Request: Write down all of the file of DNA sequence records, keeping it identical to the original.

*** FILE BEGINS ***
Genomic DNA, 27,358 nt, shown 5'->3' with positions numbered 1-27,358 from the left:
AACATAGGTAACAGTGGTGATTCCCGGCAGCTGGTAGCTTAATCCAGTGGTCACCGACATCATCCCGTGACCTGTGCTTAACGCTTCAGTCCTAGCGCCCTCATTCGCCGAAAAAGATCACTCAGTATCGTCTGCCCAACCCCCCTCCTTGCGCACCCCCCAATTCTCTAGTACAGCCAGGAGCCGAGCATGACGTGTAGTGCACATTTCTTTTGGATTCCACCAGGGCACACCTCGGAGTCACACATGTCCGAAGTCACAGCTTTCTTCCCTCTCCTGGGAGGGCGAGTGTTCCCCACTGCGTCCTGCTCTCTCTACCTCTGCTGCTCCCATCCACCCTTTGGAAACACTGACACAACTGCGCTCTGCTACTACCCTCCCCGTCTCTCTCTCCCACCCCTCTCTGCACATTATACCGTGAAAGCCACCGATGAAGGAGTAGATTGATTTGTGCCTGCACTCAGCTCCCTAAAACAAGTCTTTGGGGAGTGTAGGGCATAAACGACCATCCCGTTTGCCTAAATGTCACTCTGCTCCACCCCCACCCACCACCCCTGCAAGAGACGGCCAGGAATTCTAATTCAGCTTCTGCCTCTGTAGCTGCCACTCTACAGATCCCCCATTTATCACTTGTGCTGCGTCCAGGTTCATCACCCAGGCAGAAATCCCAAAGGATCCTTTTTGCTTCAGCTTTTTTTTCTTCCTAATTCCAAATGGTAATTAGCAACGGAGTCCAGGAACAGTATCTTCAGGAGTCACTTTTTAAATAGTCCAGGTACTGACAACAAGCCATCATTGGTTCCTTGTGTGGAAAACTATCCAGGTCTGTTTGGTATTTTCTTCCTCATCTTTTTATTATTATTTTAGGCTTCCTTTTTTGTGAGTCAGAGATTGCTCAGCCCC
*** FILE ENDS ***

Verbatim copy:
Genomic DNA, 27,358 nt, shown 5'->3' with positions numbered 1-27,358 from the left:
AACATAGGTAACAGTGGTGATTCCCGGCAGCTGGTAGCTTAATCCAGTGGTCACCGACATCATCCCGTGACCTGTGCTTAACGCTTCAGTCCTAGCGCCCTCATTCGCCGAAAAAGATCACTCAGTATCGTCTGCCCAACCCCCCTCCTTGCGCACCCCCCAATTCTCTAGTACAGCCAGGAGCCGAGCATGACGTGTAGTGCACATTTCTTTTGGATTCCACCAGGGCACACCTCGGAGTCACACATGTCCGAAGTCACAGCTTTCTTCCCTCTCCTGGGAGGGCGAGTGTTCCCCACTGCGTCCTGCTCTCTCTACCTCTGCTGCTCCCATCCACCCTTTGGAAACACTGACACAACTGCGCTCTGCTACTACCCTCCCCGTCTCTCTCTCCCACCCCTCTCTGCACATTATACCGTGAAAGCCACCGATGAAGGAGTAGATTGATTTGTGCCTGCACTCAGCTCCCTAAAACAAGTCTTTGGGGAGTGTAGGGCATAAACGACCATCCCGTTTGCCTAAATGTCACTCTGCTCCACCCCCACCCACCACCCCTGCAAGAGACGGCCAGGAATTCTAATTCAGCTTCTGCCTCTGTAGCTGCCACTCTACAGATCCCCCATTTATCACTTGTGCTGCGTCCAGGTTCATCACCCAGGCAGAAATCCCAAAGGATCCTTTTTGCTTCAGCTTTTTTTTCTTCCTAATTCCAAATGGTAATTAGCAACGGAGTCCAGGAACAGTATCTTCAGGAGTCACTTTTTAAATAGTCCAGGTACTGACAACAAGCCATCATTGGTTCCTTGTGTGGAAAACTATCCAGGTCTGTTTGGTATTTTCTTCCTCATCTTTTTATTATTATTTTAGGCTTCCTTTTTTGTGAGTCAGAGATTGCTCAGCCCC